Dermot Ahern to meet Irish Emigrant Groups in London
Mr. Dermot Ahern, T.D., Minister for Foreign Affairs, will be in London on 15th and 16th December to meet with voluntary groups working with vulnerable Irish people.
“I wanted to come to London to meet the groups working at the coalface with our vulnerable people. I wanted in particular to thank them in person for their dedicated work and to assure them of our strong and on-going support for their efforts. I wanted to emphasise also that this is an important area of national policy, which is being given high priority by the Government. I have had previous contact with many of these groups, including during my time as Minister for Social, Community and Family Affairs, and this is a very welcome opportunity for me to renew contacts on the ground in Britain.”
The Minister said that he is particularly pleased that funding for emigrant services in 2005 will be double the significant amount originally allocated for 2004. A high percentage of this will be made available to groups in Britain.
“Organisations in Britain will receive some €7 million during 2005. This very significant figure will represent an increase in funding of 60% over 2004. It is the highest sum ever allocated to emigrant services in Britain and means that funding will have increased five-fold in five years. This, I'm pleased to say, has been very warmly welcomed by those working in the field in Britain - people whose sense of deep community spirit enriches all of us, at home and abroad.”
Note for Editors
During his visit to London, Minister Ahern will visit the London Irish Centre in Camden and the Cricklewood Homeless Concern. Both of these organisations are this year receiving additional Díon funding towards building projects. He will also visit the Safe Start Foundation in Cricklewood, an employment, training and accommodation charity with a particular focus on young people.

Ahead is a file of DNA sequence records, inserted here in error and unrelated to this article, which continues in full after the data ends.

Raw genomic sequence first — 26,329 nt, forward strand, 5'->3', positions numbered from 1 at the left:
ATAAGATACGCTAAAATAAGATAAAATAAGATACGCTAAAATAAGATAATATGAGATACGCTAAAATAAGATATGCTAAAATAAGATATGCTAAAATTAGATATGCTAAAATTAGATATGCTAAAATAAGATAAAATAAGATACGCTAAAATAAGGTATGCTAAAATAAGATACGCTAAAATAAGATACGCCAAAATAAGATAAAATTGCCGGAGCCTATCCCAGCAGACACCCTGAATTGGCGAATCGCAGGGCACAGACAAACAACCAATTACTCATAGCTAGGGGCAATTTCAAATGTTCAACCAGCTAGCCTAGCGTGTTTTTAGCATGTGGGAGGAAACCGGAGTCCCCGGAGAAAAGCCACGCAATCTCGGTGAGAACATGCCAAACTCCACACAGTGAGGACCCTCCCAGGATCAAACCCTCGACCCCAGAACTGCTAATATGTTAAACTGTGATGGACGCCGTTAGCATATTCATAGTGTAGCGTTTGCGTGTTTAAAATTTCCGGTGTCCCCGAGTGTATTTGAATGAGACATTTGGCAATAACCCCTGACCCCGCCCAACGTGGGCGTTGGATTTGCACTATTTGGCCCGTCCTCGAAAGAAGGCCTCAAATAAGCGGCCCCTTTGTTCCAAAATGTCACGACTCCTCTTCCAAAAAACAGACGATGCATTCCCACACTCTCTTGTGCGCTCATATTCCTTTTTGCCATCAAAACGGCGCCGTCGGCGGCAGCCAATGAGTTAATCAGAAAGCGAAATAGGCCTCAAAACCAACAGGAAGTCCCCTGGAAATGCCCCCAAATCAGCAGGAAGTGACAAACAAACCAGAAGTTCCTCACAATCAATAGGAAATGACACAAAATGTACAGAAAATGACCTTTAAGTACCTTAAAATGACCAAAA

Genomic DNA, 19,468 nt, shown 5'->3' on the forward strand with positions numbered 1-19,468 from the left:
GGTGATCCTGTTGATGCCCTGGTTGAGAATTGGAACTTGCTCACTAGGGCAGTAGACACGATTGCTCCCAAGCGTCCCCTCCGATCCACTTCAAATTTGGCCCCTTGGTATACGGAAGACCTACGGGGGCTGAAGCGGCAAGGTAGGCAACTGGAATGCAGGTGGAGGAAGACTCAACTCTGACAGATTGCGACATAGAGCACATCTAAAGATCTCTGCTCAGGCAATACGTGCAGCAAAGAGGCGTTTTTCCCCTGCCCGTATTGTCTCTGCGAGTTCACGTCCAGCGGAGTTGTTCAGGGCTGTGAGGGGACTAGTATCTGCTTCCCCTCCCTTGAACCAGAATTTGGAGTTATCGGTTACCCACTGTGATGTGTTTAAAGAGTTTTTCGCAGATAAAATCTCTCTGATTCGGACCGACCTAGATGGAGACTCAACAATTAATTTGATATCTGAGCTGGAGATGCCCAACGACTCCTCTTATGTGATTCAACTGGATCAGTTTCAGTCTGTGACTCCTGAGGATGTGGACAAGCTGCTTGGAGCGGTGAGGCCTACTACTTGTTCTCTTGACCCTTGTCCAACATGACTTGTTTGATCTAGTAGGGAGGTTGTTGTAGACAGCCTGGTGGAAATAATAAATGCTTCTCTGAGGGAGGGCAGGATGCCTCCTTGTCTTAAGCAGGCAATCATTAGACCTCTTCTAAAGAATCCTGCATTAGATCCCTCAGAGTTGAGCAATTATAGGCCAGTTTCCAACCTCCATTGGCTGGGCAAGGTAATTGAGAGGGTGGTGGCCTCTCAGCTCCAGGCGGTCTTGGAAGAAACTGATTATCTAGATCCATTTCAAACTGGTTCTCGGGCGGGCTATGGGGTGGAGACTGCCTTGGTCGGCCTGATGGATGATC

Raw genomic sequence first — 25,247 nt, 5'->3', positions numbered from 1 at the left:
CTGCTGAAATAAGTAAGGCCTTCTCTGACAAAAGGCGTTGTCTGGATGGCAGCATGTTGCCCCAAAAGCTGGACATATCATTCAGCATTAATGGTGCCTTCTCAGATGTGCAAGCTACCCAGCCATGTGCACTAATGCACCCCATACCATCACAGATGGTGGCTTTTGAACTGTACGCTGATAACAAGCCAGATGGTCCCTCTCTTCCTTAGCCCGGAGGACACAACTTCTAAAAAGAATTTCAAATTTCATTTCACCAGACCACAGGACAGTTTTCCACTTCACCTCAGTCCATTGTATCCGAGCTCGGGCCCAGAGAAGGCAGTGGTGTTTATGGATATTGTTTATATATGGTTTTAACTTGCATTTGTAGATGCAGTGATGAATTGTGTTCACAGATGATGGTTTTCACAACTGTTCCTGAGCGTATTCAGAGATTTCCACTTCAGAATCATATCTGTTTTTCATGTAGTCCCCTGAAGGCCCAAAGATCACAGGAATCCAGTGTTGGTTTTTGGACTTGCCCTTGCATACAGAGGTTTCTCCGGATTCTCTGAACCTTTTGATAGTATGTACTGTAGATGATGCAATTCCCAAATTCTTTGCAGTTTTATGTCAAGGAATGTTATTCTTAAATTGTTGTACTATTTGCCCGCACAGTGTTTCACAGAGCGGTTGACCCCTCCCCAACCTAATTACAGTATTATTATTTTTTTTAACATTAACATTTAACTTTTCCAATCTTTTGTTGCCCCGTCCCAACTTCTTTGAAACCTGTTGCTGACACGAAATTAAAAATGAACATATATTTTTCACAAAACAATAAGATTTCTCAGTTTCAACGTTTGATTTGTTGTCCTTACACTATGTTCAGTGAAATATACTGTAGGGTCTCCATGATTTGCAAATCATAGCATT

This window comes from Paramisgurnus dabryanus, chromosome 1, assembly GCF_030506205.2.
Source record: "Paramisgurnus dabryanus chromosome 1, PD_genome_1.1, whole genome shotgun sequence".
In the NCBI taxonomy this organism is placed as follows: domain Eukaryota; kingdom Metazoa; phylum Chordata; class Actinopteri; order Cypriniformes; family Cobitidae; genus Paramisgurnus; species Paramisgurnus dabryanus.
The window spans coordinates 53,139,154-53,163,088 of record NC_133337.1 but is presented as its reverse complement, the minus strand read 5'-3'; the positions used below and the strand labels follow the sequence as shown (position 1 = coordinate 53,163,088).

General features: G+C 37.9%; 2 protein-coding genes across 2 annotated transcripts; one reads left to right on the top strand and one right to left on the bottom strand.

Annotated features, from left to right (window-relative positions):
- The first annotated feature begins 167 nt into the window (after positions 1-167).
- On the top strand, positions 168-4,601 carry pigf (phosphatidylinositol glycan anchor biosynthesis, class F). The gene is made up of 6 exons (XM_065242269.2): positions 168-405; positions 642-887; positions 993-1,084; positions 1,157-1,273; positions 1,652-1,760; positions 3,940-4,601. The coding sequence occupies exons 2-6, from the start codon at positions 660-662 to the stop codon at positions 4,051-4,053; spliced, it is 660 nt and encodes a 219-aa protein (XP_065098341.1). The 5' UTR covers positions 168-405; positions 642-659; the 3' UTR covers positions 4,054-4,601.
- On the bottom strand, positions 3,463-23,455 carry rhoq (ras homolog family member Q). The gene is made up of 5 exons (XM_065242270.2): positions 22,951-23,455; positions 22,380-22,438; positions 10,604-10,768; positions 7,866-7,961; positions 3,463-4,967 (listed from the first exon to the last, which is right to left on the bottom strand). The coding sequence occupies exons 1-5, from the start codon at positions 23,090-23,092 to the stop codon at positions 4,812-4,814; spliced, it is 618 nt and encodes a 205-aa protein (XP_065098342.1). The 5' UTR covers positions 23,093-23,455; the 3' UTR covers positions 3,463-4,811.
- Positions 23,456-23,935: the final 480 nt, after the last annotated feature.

Since 1984 the Irish Government has given financial support through the Díon Fund (from the Irish word for 'shelter') to voluntary agencies providing advice and welfare services to vulnerable Irish emigrants in Britain. Díon funding is allocated by the Minister for Foreign Affairs on the basis of recommendations from the Díon Committee, an advisory committee on welfare issues for the Irish in Britain.
€22 million has been allocated to the Díon fund since 1984. Over half of this amount - €13.5 million – has been distributed in the last five years (2000-2004). €4.3 million is being distributed in 2004, an increase of two-thirds on 2003.
Funding for emigrant services in 2005 will be significantly higher than 2004. Of a total allocation in 2005 of €8.27 million, the allocation to Díon is likely to be in the region of €7 million in recognition of the particular issues of concern that arise in Britain and the needs identified by organisations that are active in the voluntary sector.
Recipients of Díon grants are organisations that provide advice, counselling and support services to Irish people in need in Britain. Priority targets for funding are services that support the elderly, the homeless and people affected by illness or substance misuse problems, as well as the Traveller community.
The establishment within the Department of Foreign Affairs of a new Dedicated Unit focussed entirely on matters relating to our emigrants has further enhanced the Department's capacity and effectiveness in this area. This important initiative is facilitating the Government's efforts and relationship with the Irish community in Britain and elsewhere.